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Criminal Trials Before A Judge Alone: Is It Possible?

Judge's gavel in court

If you have pleaded not guilty to criminal charges and are being tried in the District or Supreme Court then more than likely a jury will determine whether you are guilty or not guilty.

A jury is made up of a panel of 12 people who are selected during the empanelment process. In essence a jury comprises of randomly selected members of the public.

When all of the evidence has been heard at a trial the jury bears the task of determining whether or not the accused is guilty or not guilty of the charges. Following the jury’s decision, the judge decides the sentence to be imposed.

Most criminal trials in the District Court or Supreme Court involve a jury. However, there are circumstances where it is possible to have a trial conducted before a judge alone. In these cases the judge decides whether the accused is guilty or not guilty.

Under What Circumstances Can You Have a Trial Before a Judge Alone?

In Western Australia there is no automatic right to a trial by judge alone. A trial by judge alone is only permitted in circumstances where the applicant can persuade the court that it is in the interests of justice for the trial to proceed that way. The application for a trial by judge alone can be made either by the defendant in the proceedings or by the State Director of Public Prosecutions.

Generally applications for a trial by judge alone are made in circumstances where there is an overwhelming amount of media coverage and attention prior to the trial. These cases often raise concerns as to whether a jury can remain unbiased and impartial. There are concerns about whether the jury can put everything that they have already read, seen or heard out of their mind when determining whether the accused is guilty or not guilty.

An application for a trial by judge alone can also be made in circumstances where the length, or complexity, of the trial would be unreasonably burdensome.

What is the Best Option to Take?

Although jury trials are generally considered the fairest way to decide a criminal matter, some circumstances may give rise to a judge alone trial being a better option.

There have been a number of high-profile judge alone trials in Western Australia recently. The State of WA v Lloyd Rayney and The State of Western Australia v Francis Wark are examples. Soon the accused Bradley Edwards’ trial will commence before a judge alone.

Recently, notwithstanding the significant publicity, Cardinal George Pell’s trial was heard before a jury. That’s because Cardinal Pell’s case was heard in the State of Victoria where the law does not provide for a trial by judge alone. Cardinal Pell’s case has prompted criminal lawyers and other members of the legal profession to consider the value of a trial by judge alone in cases that attract significant media attention.

Benefits of a judge-alone trial?

A trial by judge alone can be beneficial in certain circumstances.

When a judge delivers their verdict, they must give reasons for their decision. Being informed of the reasons why a judge decided on a guilty verdict makes the process more transparent. It can show that the decision was made solely on an assessment of the evidence as opposed to a decision based on sympathy, prejudice or emotion.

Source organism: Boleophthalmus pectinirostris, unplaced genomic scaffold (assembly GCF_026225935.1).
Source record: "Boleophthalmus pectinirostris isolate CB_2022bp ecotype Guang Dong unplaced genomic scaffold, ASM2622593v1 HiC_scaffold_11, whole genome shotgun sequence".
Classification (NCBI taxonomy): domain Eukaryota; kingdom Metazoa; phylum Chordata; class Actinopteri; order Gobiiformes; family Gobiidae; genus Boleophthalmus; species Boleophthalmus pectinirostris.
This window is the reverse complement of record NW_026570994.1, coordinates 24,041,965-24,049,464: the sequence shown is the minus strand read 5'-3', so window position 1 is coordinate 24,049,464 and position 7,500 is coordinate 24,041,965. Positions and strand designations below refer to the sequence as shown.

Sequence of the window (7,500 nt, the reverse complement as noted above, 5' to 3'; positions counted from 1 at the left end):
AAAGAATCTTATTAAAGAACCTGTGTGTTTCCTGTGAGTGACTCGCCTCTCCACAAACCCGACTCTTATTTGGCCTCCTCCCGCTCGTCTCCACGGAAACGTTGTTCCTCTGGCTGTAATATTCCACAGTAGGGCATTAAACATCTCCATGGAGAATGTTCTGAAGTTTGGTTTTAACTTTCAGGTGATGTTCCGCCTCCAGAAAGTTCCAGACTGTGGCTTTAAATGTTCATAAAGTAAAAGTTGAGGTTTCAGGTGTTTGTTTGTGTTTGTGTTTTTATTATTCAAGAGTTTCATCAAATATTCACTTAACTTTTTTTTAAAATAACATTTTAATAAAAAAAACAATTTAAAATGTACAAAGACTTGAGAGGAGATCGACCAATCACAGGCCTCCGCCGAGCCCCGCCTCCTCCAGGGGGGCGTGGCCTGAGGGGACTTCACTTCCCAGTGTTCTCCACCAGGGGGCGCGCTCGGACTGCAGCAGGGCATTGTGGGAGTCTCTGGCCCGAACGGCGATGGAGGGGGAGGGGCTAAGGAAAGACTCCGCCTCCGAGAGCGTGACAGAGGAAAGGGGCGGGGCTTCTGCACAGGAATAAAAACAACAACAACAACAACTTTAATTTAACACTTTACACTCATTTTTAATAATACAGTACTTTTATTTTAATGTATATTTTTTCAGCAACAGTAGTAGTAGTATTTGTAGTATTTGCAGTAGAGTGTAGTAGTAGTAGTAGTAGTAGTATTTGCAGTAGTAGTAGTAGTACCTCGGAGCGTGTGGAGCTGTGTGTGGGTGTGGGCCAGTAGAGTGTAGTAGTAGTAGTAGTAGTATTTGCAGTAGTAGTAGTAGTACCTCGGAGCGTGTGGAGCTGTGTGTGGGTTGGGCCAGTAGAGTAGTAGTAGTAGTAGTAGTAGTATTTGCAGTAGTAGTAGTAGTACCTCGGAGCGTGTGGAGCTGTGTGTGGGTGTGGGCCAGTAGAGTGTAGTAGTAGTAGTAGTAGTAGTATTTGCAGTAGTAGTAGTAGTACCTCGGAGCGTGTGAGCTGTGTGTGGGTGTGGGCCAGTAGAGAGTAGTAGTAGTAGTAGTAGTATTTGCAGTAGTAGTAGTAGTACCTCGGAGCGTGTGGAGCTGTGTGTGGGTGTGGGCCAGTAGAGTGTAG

In cases involving a trial by jury, the jury deliberations are held behind closed doors in secret and the jury is not required to provide reasons for the basis of their decision. There is therefore no way of knowing whether the decision was made from a dispassionate and clinical assessment of the evidence.

In complex cases it can also be difficult for jurors to comprehend certain issues. These cases might typically involve expert scientific evidence, or large amounts of forensic materials. In these cases, judges are better equipped to analyse the evidence and know what aspects of the evidence they should direct more attention to.

The benefits of a jury trial

Advocates of jury trials highlight the fairness of having a group of people being delegated the task of making the decision as opposed to putting the responsibility in the hands of a single person.

Proponents of the jury system argue that judges provide strong directions to jurors about the importance of focussing solely on the evidence and that the court’s faith in juries to perform that task is well established. They also believe that a jury trial can more accurately reflect the views of the community because the jury is randomly selected from members of the public.

It has also been said that juries are a crucial part of our judicial system and there is no reason that the right decision should not be reached between 12 ordinary citizens who have carefully assessed the evidence presented to the court. A single judge may be out of touch with the views of regular society, and their decision may not reflect the values of the community as a whole.

What type of trial would be best for me?

If you are pleading not guilty and proceeding to trial in the District or Supreme Court the option of applying for a judge-only trial may be available to you.

The decision will invariably depend on the specific circumstances of your case and more particularly the extent to which any pre trial publicity may have the potential of giving rise to bias and prejudice.

If you believe that a judge-alone trial is a matter that requires consideration for your case, seek legal advice from an experienced criminal lawyer at the Law Offices of Andrew Williams.

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